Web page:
Off-Road Recreational Vehicle (ATV, Snowmobile, Dirt Bike) DWIs in Minnesota
If you are operating an off-road recreational vehicle in Minnesota, then it is possible to get a DWI. If you wondering what qualifies as an off-road vehicle, or any vehicle for that matter, a good rule of thumb is to ask yourself “does this have a motor in it?” As we learned in State v. Greenman, the Minnesota Court of Appeals analyzed whether a Segway was a motor vehicle for the purposes of a DUI. Because a Segway does not have a motor, but rather is “an electric personal assistive mobility device”, the court held that a Segway is not a motor vehicle for the purposes of charging someone with drunk driving.
According to Minnesota law, off-road recreational vehicles include: off-highway motorcycles; snowmobiles; all-terrain vehicles (ATVs); and other off-road vehicles. Minnesota defines “off-road vehicles” as a motor-driven recreational vehicle capable of cross-country travel without using a road. ATVs include motorized floatation-tired vehicles with three to six tires.
Off-road recreation is incredibly popular in Minnesota. There are tens of thousands of miles of trails for ATVs and snowmobiles throughout our state. If you are found driving while impaired while operating one of these off-road recreational vehicles, then you will be subject to criminal and civil penalties.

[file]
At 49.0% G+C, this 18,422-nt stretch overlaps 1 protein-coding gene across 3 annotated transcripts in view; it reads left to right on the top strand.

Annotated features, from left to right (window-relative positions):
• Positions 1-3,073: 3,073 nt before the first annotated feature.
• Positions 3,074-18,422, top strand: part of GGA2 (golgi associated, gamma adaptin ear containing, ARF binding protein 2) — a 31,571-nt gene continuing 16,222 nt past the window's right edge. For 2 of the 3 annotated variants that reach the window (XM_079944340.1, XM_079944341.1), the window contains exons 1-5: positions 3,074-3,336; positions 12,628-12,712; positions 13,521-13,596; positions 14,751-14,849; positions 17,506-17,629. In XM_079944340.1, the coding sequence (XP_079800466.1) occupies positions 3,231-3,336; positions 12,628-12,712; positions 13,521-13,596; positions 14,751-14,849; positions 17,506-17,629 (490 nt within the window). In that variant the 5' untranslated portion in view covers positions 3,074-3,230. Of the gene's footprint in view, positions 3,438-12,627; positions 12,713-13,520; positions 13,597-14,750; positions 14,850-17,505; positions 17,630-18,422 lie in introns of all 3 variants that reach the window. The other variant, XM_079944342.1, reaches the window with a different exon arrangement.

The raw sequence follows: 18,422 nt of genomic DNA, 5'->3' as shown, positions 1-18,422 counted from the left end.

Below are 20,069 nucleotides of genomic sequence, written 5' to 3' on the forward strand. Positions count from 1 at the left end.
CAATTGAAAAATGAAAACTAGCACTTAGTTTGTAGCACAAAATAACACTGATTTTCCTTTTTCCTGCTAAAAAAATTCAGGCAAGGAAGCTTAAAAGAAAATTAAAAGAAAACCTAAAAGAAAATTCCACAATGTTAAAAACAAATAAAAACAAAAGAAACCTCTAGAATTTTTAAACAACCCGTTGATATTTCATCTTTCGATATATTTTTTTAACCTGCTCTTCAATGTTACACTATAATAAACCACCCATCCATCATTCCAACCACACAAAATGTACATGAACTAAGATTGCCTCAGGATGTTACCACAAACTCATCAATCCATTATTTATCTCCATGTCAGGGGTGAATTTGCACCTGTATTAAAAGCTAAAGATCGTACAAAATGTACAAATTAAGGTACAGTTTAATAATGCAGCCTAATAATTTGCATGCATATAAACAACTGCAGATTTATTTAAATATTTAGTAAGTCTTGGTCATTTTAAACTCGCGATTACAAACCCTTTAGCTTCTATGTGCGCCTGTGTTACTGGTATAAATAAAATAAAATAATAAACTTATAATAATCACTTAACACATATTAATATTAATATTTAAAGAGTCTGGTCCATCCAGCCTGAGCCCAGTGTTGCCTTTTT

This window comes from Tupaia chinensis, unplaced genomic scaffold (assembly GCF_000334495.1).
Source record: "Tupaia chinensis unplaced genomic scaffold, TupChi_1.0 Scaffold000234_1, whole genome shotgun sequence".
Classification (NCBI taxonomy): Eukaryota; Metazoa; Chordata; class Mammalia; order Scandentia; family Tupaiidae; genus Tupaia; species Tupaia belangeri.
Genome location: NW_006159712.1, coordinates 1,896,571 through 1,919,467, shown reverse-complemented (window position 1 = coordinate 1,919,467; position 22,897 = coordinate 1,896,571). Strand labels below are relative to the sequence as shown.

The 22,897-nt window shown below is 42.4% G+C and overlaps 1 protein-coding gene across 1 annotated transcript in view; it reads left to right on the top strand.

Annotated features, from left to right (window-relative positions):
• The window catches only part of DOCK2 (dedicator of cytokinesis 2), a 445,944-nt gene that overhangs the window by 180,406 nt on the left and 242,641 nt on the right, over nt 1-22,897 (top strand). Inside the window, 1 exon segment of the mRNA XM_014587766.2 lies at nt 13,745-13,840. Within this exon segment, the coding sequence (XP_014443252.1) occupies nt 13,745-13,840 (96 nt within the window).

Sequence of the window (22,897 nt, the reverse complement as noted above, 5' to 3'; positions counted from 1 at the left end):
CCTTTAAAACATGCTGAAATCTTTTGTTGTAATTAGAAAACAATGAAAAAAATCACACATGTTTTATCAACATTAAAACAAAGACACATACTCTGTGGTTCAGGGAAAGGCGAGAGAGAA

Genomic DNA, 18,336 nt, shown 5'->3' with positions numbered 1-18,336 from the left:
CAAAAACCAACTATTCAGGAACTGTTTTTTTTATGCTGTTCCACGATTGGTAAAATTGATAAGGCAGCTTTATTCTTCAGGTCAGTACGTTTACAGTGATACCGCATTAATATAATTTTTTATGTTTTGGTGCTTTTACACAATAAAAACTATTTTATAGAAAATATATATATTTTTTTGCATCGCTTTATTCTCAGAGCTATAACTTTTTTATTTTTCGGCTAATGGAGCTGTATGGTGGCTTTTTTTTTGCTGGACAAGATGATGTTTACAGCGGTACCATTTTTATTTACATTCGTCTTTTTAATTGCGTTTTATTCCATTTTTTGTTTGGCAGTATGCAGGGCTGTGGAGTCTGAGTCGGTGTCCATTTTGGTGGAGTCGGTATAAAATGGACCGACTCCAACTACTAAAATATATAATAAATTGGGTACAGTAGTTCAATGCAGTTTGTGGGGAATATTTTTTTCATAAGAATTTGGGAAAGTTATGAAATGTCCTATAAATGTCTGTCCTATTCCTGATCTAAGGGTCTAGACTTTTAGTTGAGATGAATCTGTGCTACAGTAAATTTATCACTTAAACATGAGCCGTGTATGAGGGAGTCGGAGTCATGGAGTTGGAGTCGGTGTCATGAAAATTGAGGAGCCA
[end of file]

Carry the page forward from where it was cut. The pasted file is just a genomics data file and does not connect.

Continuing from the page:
Criminally, DWI penalties for driving off-road recreational vehicles operate very similar to DUIs in a car. If you have any prior “qualified prior impaired driving incidents” within the past ten years, then you can be charged with a more serious DWI, such as a gross misdemeanor or felony level driving under the influence. Qualified prior impaired driving incidents include a prior DWI conviction or driving-related loss of license. Also, the same course of conduct to be charged with a DUI while operating an off-road recreational vehicle are the same as a DWI in a car, such as having a blood alcohol concentration of .08 or more, driving while impaired – under the influence, driving while under the influence of a controlled substance, refusal, etc.
Civilly, if you are convicted of a driving under the influence while operating an off-road recreational vehicle as your first offense, then you will not lose your driving privileges to drive a car (Class D license). But, the State will take away your privileges to operate a snowmobile or ATV for a year. If you have any prior DWIs, whether driving a motor vehicle or off-road vehicles, and you are convicted of a DWI while driving an off-road recreational vehicle, then you will be subject to loss of driving privileges for a motor vehicle and off-road vehicles. If your lawyer can help you get your charges reduced and prevent a DUI conviction for driving an off-road recreational vehicle, then you will not be subject to loss of driving privileges.
Robert H. Ambrose is an Associate Attorney for the Kans Law Firm, LLC in Bloomington, Minnesota. Kans Law Firm is known for aggressively, creatively, and respectfully representing their clients in criminal cases throughout the state.